The Life of Linnaeus

-

The celebrated Swedish naturalist. To which is added, a short account of the botanical systems of Linnaeus and Jussieu, with a slight glance at the discoveries of Goëthe, the great German poet.

Compiled from authentic sources by D.C. Carr, master of the classical school Fakenham and lecturer on botany, physiology, etc.

Quid virtus et quid sapientia possit Utile proposuit nobis exemplar.
— Horace

Holt:

Printed by James Shalders

1837


Bibliographic Information

-

Written by Daniel C. Carr - published by James Shalders in 1837 - original from Northwestern University - digitised by Google in 2010, December 20th - 111 pages, of which 87 are relevant - category: botany and biography - subjects: Carl Linnaeus (1707-1778), Antoine Laurent de Jussieu (1748-1836), Johann Wolfgang von Goethe (1749-1832).

Google Books has a free ebook version of the book: a digitised version of the original, as well as a text version, though the latter contains some missing letters and extra symbols.


You can find the book for free on the following site(s)

-


Dedication

-

I found the dedication to be rather lovely. Mostly because, apart from the religious parts, it resembles some of my own feelings around botany and my study of it.

My Dear Boy,

I know no one more worthy of the respect which the dedication of a book implies than yourself. Although now only eleven years old, you have already been a source of pure delight and satisfaction, to me, and your affectionate mother. Well do I remember the time, when your vain attempts to articulate the simplest words of your native tongue, used to excite our mirth by their failure. From that time to the present, I have ever found you most obedient, teachable, and eager to profit by instruction. I say not this with a view to render you vain in your own eyes—for I trust you will always well reflect, that “every good gift, and every perfect gift is from above, and cometh down from the Father of lights”—but I mention it to encourage you in your future progress. Persevere, my child, in the path of knowledge and virtue; and if it please God to prolong your life to man’s estate, let it be your main object to render yourself serviceable to your fellow-creatures, and thus profitably employ the talent committed to your care.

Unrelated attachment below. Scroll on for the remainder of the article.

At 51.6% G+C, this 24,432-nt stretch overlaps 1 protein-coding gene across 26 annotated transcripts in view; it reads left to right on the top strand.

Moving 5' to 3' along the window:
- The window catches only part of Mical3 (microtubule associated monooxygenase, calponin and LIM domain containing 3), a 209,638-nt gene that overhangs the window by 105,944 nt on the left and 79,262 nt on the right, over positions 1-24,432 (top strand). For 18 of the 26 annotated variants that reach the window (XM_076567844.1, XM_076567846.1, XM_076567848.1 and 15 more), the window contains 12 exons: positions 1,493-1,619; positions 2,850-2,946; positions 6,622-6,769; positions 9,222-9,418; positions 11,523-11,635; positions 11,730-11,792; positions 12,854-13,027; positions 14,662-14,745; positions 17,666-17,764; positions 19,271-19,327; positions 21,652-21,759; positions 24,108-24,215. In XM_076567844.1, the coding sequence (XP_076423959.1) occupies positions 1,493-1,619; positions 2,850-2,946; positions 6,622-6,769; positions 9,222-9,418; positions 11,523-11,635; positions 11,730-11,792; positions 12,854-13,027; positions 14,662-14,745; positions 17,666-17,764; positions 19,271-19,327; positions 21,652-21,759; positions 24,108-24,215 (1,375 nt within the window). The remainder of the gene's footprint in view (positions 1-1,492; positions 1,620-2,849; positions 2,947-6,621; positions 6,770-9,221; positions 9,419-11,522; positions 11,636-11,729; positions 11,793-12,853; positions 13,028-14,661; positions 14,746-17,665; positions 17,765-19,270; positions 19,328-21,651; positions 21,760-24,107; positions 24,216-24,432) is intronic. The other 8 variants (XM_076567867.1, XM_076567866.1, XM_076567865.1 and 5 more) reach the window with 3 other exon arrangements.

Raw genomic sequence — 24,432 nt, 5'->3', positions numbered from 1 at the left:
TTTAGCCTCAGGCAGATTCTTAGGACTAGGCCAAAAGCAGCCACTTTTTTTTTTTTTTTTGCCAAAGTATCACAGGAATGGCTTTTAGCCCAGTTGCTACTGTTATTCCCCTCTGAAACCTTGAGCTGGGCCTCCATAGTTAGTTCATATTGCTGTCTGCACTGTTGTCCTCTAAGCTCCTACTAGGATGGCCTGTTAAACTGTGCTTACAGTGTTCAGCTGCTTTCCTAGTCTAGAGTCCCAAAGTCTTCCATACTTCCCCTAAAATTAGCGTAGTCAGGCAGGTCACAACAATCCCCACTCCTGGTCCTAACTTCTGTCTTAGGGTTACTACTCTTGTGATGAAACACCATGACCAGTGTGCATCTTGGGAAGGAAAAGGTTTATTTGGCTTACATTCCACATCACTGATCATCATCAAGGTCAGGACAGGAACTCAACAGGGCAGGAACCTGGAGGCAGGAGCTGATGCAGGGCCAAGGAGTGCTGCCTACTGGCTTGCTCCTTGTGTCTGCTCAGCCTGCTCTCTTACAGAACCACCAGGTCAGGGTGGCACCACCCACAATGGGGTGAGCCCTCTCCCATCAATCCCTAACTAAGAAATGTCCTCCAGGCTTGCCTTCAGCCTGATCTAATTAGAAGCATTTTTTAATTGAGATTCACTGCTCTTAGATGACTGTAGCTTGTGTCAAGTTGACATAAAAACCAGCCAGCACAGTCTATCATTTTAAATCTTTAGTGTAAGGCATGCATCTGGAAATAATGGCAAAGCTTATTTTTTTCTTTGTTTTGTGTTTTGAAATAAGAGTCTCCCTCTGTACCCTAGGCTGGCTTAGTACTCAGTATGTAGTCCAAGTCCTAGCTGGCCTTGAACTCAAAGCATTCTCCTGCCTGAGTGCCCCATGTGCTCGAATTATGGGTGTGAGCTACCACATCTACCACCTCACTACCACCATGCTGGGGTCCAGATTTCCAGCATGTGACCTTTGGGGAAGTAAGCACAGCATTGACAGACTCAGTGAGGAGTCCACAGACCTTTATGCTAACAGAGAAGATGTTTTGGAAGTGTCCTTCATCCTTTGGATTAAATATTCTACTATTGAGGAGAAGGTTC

You are aware, that it is my intention almost immediately to instruct you in the delightful science of botany. I have waited only until you should be sufficiently acquainted with the Latin and Greek languages, to enable you to pursue it with accuracy, and an enlightened perception of its principles; for although such a preparatory knowledge is not absolutely necessary to form a botanist, it is attended with many decided advantages. To explain to your youthful mind every particular on this head would be needless—I shall merely observe, that most of the terms used in this, as well as in every other science; are derived from those languages; and that to every plant, in the classification of Linnaeus, are allotted two names, which it requires a knowledge of syntactical construction to express correctly.

This first step you have happily accomplished, and may now enter upon the study with a probability of success. I promise myself much happiness in guiding your early progress, but, if I divine aright, you will soon be enabled to pursue your inquiries without my assistance; for so fascinating and easy is this science, after the elementary principles have been properly explained, and so connected are its various parts, that an intelligent and discriminating pupil will find much of his labour anticipated, by the acquisition of some previous fact.

Let the example of the great Linnaeus stimulate you to perseverance. The first thought which occurred to me of dedicating this little book to you, was suggested, by an admiration of that great man’s juvenile powers of observation, and the habit of method which characterised every period of his life. Imitate him in all the virtues he possessed, and shun his failings. If with such a spirit you devote yourself to this beautiful study, I feel an assured conviction that it will have the effect on your mind which I earnestly desire—namely, a veneration of the wisdom and benevolence of the Creator, and a fixed resolution to obey his commands. I am,

MY DEAR BOY,

Your most affectionate Father,

DANIEL C. CARR.

Fakenham,

January, 1837.

Comment